Self-recovery from disasters: an interdisciplinary perspective

This paper presents the findings from a pilot research project in the Philippines and Nepal that investigated how disaster-affected households in low- and middle-income countries rebuild their homes in situations where little or no support is available from humanitarian agencies.

The project was an interdisciplinary collaboration involving social scientists, geoscientists, structural engineers and humanitarian practitioners. It investigated households’ self-recovery trajectories and the wide range of technical, environmental, institutional and socio-economic factors influencing them over time. It also considered how safer construction practices can be more effectively integrated into humanitarian shelter responses.

  • Countries: Nepal, Philippines, Global
  • Co-authors: ODI, University College London, British Geological Survey
  • Published: October 2017

Related Publications

Women and girls in emergencies

This report collects and summarises new data and evidence from reports and research on women and girls’ specific vulnerabilities in natural disasters and conflicts. It shows that disasters disproportionately affect women and girls and offers... Read more...


Violence, uncertainty, and resilience among refugee women and community workers: An evaluation of gender-based violence case management services in the Dadaab refugee camps

In the Dadaab refugee camps, CARE International and the International Rescue Committee have developed a comprehensive case management approach to address the needs of gender-based violence survivors. A cornerstone of this work has been to develop... Read more...


Dangerous ground: Syrian refugees face an uncertain future

This report warns that governments in Europe, the United States and the region are putting many lives at risk by closing borders and forcing Syrian refugees back to Syria, or openly discussing measures for... Read more...


Suffering in silence: The 10 most under-reported humanitarian crises of 2017

The year 2017 was marked by scores of humanitarian crises: armed conflicts, natural disasters, climate shocks, hunger, displacement. While most of these crises made the headlines, there are others which barely made the news. And when crises are... Read more...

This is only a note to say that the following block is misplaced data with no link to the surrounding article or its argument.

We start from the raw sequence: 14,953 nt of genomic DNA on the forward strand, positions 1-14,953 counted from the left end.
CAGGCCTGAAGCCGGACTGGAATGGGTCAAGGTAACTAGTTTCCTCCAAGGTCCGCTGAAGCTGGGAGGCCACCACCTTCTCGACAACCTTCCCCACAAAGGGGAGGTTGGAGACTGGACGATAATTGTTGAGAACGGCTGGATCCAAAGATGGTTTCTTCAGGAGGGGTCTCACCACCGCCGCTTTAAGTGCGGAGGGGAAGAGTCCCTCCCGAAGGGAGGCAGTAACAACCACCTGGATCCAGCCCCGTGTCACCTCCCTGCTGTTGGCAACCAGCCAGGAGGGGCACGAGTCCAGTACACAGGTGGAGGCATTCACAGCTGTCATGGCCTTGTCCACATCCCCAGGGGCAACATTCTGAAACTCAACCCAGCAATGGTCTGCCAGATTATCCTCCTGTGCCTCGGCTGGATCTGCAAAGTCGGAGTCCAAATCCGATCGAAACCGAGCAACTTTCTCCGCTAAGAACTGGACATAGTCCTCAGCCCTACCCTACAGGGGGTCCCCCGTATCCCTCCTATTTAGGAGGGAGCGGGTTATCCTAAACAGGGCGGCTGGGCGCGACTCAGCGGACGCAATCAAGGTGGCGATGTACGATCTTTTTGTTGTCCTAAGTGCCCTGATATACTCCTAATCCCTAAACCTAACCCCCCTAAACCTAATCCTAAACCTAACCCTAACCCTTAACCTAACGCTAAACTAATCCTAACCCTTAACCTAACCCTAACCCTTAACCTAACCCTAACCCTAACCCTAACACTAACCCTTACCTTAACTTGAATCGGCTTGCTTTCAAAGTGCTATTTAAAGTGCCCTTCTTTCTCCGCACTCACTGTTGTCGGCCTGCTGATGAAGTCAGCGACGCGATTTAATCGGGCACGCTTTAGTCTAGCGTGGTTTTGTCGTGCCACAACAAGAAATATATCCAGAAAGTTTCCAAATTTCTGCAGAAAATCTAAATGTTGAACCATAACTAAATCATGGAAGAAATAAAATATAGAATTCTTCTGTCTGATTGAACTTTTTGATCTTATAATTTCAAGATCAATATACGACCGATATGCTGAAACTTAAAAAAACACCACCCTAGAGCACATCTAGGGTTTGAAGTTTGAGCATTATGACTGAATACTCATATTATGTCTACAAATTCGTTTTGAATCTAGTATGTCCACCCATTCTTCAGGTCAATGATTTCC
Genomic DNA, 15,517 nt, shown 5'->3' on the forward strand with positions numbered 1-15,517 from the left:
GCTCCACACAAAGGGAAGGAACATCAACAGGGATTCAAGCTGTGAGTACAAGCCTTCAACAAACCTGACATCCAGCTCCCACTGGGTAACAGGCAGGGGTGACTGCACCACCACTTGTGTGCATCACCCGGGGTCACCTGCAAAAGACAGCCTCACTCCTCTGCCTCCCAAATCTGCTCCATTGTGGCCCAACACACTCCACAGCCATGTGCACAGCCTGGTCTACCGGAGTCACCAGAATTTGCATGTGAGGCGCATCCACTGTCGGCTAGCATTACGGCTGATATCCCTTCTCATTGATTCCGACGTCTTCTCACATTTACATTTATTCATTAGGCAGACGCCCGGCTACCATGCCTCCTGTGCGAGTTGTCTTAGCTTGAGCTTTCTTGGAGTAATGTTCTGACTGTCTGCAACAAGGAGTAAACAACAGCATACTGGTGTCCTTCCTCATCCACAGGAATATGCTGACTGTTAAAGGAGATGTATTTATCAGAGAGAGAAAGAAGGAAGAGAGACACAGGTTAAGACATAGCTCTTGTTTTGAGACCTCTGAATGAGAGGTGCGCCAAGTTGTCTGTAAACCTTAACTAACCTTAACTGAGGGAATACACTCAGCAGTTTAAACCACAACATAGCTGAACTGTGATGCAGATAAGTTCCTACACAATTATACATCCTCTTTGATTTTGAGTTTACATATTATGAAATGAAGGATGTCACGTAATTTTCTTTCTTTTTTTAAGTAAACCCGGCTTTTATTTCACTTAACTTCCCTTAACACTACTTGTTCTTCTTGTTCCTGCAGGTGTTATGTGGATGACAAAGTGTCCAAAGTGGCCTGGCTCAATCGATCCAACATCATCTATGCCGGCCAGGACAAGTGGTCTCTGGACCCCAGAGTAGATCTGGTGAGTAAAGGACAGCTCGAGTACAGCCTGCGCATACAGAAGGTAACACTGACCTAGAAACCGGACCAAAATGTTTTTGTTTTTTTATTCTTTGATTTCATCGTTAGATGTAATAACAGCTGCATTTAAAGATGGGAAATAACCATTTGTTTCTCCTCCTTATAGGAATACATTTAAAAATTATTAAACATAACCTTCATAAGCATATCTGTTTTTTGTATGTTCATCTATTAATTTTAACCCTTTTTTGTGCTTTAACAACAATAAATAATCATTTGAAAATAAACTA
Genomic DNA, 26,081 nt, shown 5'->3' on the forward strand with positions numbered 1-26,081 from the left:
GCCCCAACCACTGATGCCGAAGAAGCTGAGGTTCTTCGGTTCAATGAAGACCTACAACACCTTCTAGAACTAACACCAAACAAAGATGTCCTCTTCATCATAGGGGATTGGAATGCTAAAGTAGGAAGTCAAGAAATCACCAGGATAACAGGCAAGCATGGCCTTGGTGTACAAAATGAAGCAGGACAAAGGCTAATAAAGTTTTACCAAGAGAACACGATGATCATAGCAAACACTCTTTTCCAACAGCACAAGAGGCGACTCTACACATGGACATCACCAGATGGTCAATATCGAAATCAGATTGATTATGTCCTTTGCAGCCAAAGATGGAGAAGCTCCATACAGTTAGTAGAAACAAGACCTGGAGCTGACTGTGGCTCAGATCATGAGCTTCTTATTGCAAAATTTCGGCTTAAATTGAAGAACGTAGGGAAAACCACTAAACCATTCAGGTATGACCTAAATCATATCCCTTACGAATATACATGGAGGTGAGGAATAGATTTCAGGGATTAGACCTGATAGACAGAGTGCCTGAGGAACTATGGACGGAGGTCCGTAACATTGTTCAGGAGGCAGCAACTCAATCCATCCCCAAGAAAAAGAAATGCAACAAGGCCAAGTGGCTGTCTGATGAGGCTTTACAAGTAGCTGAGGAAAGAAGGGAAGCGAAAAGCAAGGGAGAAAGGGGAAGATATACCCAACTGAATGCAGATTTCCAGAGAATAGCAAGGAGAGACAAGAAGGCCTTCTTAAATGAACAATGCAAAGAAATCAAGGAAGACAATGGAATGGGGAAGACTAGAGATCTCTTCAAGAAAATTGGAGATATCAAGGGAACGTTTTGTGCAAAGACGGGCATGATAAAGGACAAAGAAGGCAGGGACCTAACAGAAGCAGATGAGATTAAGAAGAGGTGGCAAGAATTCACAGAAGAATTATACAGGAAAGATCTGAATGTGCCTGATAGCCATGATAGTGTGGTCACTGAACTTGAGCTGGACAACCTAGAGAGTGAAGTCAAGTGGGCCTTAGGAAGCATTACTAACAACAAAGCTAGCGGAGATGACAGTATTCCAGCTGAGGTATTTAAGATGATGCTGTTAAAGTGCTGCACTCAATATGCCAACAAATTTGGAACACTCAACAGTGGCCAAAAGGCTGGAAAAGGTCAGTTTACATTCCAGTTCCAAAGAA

Targeting vulnerable households for humanitarian cash transfers

A case study on using a community-based, participatory approach to target the most vulnerable in Zimbabwe’s cash-first... Read more...


Left behind: How the world is failing women and girls on refugee family reunion

This report, based on new research from Greece and elsewhere, highlights how the failure to provide safe and legal routes for refugees, in particular for family reunion, has gendered impacts on women and girls left stranded in countries of... Read more...


Men and boys in displacement: Assistance and protection challenges for unaccompanied boys and men in refugee contexts

Refugee women and children face specific risks and their needs are, quite rightly, highlighted and addressed by the humanitarian community. However, the situation and specific needs of single male refugees is often less understood. This report... Read more...


The impact of cash transfers on resilience: A multi-country study

This study, based on experiences and data in three countries (Zimbabwe, Niger and Ethiopia) where CARE has delivered cash transfer programmes, analyses the extent to which receipt of cash contributes to... Read more...


Monitoring and evaluation of cash transfer programmes for resilience

This study, drawing on monitoring and evaluation data for CARE cash transfer programmes in three countries (Zimbabwe, Niger and Ethiopia), provides analysis and recommendations on how the impact of CTPs on resilience can be better... Read more...